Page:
Archive for the ‘Coding’ Category

Keeping with the times.

Tuesday, October 23rd, 2012

Hello folks! It’s Graph, creator of Touhou Mecha. Over the summer I did a bit of drawing for other peoples’ game/VN projects, but since those games are still in development it’ll take a bit of time before those ventures bear fruit.

Meanwhile, I’m continuing my work on Touhou Mecha. I’ve decided to make a few key changes before starting on Chapter 2 proper:

1. Convert Touhou Mecha to widescreen resolution, or something close to it. Seen here:

New 1024x576 resolution

For reference, here’s what it looked like before. It’s just 224 extra pixels, but the elbow room gained ain’t trivial! Now we don’t have to crowd the sprites together quite so much, other than the intentional ones like the elevator scene shown a couple of posts down.

Previous 800x600 resolution

2. Upgrade the game engine to Ren’py version 6.14. The DirectX compatibility seems to make it a bit more efficient than the previous 6.12, mostly by way of making my laptop fan run one speed quieter.

3. A rewrite of the first half of Chapter 1, based on some feedback I’ve gotten on Touhou Mecha’s first release. It’s more focused, going over the story so far so that you don’t have to dig up the webcomic to get what’s going on (it’s not like I want people to do that, at this point. Gives me more freedom to straight-up retcon that old thing). Also, the third-person narration that was present at the beginning has been replaced with a new battle scene!

Fairy mecha

The Chapter 1 re-release will also contain the TM Database mentioned in the previous post, and possibly other extras. We’ve got our work cut out for us, but I’m hoping for a November or early December release for this one. See you all again soon!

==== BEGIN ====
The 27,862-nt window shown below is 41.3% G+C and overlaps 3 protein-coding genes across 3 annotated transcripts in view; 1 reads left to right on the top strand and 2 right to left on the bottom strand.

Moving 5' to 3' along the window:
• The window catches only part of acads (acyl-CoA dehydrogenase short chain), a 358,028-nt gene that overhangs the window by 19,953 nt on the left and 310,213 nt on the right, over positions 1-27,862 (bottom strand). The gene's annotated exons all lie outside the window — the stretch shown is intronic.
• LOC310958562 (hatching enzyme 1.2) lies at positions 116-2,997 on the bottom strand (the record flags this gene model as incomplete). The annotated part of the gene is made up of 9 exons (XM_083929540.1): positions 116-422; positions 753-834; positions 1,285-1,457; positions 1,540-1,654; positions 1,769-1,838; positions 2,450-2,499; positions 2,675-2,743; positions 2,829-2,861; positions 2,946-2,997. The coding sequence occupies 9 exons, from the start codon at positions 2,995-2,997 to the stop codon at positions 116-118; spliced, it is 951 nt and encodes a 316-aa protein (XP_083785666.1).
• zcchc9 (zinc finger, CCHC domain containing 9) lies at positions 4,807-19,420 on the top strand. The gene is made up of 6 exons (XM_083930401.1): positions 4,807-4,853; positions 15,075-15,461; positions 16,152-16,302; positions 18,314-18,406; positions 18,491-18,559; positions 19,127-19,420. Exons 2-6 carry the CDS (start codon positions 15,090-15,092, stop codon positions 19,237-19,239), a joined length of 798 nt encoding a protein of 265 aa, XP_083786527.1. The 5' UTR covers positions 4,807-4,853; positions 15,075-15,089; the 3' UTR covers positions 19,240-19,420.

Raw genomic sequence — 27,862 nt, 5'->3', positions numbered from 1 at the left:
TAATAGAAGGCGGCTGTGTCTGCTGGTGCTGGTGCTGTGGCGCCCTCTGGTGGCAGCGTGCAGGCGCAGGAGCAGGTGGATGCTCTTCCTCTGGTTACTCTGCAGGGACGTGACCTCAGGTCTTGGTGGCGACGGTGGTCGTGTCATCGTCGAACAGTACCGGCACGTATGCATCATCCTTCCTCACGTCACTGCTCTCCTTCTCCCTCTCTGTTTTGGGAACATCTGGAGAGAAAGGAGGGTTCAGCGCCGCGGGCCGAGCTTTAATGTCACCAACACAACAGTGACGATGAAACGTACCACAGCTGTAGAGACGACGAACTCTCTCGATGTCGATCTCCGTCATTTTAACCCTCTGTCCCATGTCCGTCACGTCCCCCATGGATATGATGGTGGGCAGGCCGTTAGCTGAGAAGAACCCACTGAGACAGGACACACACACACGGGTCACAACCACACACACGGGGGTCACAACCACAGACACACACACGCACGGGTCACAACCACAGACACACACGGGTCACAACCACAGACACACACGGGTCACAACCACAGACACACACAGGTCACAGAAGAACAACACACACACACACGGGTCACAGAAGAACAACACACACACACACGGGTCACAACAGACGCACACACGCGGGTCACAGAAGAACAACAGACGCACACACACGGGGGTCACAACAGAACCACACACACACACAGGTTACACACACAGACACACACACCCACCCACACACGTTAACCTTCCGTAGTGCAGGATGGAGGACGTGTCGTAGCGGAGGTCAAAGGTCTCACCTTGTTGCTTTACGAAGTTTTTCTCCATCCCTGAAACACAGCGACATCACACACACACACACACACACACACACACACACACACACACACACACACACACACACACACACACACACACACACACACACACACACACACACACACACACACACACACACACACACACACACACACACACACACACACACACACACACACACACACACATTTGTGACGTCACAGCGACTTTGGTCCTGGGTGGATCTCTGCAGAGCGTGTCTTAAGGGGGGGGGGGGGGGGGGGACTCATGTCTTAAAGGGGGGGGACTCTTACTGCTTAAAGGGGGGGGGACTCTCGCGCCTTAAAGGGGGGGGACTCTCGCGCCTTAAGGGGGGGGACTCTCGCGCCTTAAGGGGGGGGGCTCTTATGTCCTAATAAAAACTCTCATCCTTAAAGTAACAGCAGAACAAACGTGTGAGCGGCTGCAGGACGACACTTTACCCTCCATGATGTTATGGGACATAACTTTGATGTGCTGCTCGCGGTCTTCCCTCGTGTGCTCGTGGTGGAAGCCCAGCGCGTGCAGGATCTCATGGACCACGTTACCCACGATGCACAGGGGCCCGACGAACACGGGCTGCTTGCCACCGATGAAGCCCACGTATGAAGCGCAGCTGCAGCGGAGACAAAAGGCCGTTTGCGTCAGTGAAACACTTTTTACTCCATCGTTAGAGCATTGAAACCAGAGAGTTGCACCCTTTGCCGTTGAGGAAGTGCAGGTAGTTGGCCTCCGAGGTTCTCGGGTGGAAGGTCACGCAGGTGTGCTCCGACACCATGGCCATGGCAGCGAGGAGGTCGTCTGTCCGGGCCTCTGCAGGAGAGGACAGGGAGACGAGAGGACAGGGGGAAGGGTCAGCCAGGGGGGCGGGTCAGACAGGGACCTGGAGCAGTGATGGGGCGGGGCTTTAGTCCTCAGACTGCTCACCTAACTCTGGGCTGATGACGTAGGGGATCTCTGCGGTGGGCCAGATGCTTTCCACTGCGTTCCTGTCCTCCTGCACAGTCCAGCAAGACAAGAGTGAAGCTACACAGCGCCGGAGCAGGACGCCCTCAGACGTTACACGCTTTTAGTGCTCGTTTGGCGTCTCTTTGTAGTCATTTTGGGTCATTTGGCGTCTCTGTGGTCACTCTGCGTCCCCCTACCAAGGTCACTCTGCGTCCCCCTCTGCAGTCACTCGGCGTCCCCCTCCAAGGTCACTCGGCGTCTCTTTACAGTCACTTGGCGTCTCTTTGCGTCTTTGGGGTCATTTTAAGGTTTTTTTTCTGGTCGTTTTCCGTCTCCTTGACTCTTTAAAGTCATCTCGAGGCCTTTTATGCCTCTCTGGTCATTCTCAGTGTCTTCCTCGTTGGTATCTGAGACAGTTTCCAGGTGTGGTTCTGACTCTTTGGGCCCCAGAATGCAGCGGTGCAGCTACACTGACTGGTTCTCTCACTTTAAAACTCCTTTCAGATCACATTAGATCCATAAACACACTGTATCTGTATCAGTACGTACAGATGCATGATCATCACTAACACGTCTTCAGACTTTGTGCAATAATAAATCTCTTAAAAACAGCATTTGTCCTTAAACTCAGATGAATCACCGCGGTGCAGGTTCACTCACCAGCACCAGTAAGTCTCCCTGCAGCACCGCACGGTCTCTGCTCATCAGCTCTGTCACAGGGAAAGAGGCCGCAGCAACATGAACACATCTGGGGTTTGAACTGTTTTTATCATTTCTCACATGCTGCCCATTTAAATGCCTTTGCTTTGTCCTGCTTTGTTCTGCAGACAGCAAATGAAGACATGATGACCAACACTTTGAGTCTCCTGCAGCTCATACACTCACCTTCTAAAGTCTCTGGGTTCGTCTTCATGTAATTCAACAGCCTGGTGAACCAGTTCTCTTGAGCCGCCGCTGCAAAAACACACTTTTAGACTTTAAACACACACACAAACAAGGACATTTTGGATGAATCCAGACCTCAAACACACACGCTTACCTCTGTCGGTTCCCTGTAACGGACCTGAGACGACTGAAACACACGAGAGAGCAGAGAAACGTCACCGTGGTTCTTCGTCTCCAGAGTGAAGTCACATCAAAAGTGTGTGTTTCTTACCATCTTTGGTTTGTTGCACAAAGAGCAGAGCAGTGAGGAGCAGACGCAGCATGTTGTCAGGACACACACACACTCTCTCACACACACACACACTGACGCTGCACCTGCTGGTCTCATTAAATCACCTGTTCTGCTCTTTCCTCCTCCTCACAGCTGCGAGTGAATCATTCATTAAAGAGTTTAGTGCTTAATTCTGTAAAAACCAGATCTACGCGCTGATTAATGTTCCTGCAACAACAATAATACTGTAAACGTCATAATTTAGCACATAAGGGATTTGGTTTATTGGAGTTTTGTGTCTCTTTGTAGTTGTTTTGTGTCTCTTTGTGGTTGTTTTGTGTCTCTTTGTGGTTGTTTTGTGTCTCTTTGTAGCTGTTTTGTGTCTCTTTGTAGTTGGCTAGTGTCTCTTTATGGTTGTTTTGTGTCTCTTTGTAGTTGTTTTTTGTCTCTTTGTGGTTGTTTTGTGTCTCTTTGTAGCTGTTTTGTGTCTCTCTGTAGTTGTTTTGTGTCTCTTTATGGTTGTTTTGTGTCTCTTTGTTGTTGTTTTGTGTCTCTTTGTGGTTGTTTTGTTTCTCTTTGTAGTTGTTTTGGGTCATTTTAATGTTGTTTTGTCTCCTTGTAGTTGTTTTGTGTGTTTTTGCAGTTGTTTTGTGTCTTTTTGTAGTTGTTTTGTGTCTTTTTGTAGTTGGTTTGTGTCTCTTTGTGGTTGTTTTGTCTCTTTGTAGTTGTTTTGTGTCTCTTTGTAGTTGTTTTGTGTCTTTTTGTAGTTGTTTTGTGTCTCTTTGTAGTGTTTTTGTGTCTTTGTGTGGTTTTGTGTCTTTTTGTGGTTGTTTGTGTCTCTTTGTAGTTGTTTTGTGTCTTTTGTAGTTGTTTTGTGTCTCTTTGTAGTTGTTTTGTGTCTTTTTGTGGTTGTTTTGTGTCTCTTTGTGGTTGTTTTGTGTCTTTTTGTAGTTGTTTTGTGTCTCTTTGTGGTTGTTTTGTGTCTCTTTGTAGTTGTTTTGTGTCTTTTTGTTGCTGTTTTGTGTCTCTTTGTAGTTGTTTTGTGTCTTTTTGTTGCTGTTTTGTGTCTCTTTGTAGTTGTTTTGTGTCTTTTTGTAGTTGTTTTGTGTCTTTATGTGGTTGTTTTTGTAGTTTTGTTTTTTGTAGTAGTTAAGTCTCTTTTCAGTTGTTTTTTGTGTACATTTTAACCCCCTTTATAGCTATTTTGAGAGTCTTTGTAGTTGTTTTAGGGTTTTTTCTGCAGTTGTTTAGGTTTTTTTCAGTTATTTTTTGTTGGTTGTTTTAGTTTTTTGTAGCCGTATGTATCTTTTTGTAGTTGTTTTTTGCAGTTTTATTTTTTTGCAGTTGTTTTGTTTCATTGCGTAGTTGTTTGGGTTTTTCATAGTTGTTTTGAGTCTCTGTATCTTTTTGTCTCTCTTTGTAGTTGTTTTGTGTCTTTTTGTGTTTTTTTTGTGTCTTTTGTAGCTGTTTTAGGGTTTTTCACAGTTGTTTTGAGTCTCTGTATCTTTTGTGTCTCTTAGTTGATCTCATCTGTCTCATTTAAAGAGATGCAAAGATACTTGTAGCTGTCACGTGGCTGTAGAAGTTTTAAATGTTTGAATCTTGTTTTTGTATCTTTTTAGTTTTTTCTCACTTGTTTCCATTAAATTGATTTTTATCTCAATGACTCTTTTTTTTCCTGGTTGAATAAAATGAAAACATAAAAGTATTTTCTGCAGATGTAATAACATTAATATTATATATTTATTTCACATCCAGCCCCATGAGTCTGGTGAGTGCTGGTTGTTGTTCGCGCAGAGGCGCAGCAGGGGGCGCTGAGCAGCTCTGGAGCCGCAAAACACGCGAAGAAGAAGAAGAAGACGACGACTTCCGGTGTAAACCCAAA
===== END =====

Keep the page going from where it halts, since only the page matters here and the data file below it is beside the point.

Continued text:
Packed-in Touhou Mecha!

Tuesday, April 10th, 2012

Elevator ride

We’ve made a quick update for Touhou Mecha Chapter 1– Touhou Mecha version 1.1.

The main reason for this update is because we recently discovered an image compression technique used by developers in the Ren’py community called JCC compression. Basically, it lets us use JPG images instead of PNGs while keeping the ability to use transparent pixels, something the JPG format isn’t normally very good at.

Windows download (43.3 MB): here
Multiplatform download (54.3 MB): here

The size of the Windows download was reduced from 83.8 MB to 43.3 MB!

Of course, there’s traces of JPG artifacts if you look closely while playing the VN now, but I think it’s barely noticable, especially when sprites start moving about. If this change goes over well enough, we’d like to make the compression technique the standard for the VN package. If the demand is high enough we may release an uncompressed version when the final Chapter is released.

Info, previews and downloads now have their own sections under “Pages” on the right-hand side of this blog. The full changelist for the Touhou Mecha releases is on the new Downloads page.

We’ve also made another preview video of Chapter 1, this time focusing on the intro sequence. As before, the framerate and picture quality of the videos aren’t as high as they are in-game, so be sure to pick up the VN itself as well!

Intro trailer

Introduction to Ren’Py

Saturday, March 19th, 2011

Hello, programmer SleepKirby here.

I’ve mentioned in an earlier post that Eastern Starlight Romance runs on the Ren’Py engine, but perhaps it would be interesting to show what’s involved in coding a basic Ren’Py game.  Ren’Py is a visual novel engine, based on the programming language Python. One of its strongest points is that it’s easy to make a basic visual novel with it.

Here’s a simple example.  The code for a line of dialogue looks like this:

ma "Not bad, Alice. I didn't think you were that devious."

The part in quotes is the dialogue.  “ma” indicates that Marisa is speaking.  ma is a Character object, and it’s a shortcut so that we don’t have to type the full name “Marisa” every time Marisa speaks.

Here’s where the Character object is defined:

define ma = Character('Marisa', color="#FCEC7C")

With this code, the speaker’s name is shown as Marisa.  Using Character objects, we can also customize the dialogue box based on who’s speaking.  In this case, we make Marisa’s name show up as the color FCEC7C.  That happens to be a shade of yellow.

That’s Graph’s new Alice and Mystia, by the way!

In the future, I may make more posts about Ren’Py.  My main purpose here isn’t to advertise Ren’Py (though I do recommend trying it out); it’s to give examples of the inner workings that make a visual novel come together.